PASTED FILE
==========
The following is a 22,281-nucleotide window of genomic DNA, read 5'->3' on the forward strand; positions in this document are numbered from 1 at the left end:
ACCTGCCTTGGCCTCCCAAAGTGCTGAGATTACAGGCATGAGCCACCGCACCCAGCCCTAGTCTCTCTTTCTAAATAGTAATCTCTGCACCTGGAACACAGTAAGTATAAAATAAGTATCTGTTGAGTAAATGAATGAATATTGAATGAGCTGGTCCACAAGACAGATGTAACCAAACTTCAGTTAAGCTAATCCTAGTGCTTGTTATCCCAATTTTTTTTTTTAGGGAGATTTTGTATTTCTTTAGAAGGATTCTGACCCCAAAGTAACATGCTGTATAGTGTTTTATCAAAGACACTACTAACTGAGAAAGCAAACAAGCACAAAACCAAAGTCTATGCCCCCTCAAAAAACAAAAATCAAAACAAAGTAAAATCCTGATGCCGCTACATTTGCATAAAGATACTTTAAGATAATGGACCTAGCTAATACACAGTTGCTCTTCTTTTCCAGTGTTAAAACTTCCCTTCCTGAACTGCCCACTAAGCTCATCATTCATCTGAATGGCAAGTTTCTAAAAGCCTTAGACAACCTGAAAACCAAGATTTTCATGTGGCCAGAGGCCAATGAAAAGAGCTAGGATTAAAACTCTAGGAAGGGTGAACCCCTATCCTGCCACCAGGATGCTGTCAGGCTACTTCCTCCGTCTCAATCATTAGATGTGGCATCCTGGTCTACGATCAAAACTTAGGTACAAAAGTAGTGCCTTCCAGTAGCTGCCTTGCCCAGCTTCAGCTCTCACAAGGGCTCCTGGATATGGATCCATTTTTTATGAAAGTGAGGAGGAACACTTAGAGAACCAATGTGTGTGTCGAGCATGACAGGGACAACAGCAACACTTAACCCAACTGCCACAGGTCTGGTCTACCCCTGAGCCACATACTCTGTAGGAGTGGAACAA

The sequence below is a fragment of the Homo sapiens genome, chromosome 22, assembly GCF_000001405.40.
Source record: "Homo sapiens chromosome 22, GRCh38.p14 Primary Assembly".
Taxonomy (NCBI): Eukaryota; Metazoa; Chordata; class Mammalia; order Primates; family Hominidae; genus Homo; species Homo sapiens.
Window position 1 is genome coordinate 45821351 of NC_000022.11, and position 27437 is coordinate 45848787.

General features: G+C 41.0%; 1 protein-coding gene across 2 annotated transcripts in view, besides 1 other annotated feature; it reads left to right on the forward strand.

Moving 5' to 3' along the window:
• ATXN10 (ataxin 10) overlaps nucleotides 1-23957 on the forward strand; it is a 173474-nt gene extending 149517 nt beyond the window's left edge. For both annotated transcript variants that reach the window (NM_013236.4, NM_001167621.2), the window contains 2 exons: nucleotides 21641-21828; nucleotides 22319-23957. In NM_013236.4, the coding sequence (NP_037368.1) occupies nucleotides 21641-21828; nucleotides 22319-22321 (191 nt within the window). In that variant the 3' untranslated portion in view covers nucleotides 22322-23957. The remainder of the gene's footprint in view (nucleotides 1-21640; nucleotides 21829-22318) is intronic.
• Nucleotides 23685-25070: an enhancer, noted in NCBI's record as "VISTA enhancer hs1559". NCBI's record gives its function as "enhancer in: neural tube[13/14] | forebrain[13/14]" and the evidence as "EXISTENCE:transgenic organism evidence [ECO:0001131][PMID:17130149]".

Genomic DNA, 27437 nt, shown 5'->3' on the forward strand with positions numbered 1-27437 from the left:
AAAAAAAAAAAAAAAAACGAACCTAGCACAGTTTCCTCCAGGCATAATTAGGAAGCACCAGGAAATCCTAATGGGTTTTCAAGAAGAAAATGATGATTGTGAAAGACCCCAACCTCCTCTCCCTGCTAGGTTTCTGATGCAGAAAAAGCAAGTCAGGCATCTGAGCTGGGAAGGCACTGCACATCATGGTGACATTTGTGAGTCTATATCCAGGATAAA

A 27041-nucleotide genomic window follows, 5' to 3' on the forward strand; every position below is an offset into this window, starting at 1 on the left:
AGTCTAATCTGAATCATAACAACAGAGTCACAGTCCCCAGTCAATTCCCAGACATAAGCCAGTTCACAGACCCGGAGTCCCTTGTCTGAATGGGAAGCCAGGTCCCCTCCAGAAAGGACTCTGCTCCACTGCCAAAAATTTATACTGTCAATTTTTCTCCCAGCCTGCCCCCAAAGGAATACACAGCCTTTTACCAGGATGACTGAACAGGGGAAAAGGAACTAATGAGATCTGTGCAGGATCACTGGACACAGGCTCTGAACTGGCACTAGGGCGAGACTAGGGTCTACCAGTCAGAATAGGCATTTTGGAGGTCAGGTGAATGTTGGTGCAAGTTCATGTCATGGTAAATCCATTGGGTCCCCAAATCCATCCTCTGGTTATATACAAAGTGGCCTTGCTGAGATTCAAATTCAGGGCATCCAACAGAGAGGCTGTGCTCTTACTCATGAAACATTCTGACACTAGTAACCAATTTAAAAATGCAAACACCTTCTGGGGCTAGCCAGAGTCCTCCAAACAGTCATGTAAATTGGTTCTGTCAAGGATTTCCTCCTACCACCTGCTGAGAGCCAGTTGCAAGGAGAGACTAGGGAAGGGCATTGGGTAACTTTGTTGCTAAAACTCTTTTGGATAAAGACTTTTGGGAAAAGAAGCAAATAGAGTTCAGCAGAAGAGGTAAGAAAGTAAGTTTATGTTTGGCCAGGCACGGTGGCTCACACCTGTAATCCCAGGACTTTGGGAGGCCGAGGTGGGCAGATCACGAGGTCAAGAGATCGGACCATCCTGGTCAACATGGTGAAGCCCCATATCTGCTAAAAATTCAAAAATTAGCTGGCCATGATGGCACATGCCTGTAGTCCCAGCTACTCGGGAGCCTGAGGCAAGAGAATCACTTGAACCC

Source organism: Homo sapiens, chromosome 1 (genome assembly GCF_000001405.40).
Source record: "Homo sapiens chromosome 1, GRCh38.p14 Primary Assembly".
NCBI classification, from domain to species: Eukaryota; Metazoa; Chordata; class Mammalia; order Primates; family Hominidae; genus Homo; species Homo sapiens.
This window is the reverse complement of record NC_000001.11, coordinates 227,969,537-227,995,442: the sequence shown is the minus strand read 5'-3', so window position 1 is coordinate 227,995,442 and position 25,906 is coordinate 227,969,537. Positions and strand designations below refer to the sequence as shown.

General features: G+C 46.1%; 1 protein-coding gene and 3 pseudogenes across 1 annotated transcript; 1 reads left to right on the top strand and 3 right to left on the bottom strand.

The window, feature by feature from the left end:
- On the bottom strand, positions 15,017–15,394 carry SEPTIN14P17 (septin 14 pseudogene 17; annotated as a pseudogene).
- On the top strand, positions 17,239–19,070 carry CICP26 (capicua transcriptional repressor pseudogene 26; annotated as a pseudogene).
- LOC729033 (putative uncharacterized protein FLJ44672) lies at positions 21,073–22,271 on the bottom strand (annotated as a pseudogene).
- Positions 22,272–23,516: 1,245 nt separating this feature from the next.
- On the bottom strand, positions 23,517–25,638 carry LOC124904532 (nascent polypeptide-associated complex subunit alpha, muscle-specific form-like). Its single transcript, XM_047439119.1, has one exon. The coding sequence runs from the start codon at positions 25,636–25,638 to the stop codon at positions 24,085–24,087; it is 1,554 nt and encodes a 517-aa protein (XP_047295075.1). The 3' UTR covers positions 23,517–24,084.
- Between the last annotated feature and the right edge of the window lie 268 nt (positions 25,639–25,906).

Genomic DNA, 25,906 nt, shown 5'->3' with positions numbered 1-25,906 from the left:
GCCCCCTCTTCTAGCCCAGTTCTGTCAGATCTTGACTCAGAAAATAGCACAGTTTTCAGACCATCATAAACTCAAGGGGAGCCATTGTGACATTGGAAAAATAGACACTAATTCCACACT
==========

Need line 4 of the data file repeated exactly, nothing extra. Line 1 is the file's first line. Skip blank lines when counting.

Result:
Source record: "Homo sapiens chromosome 22, GRCh38.p14 Primary Assembly".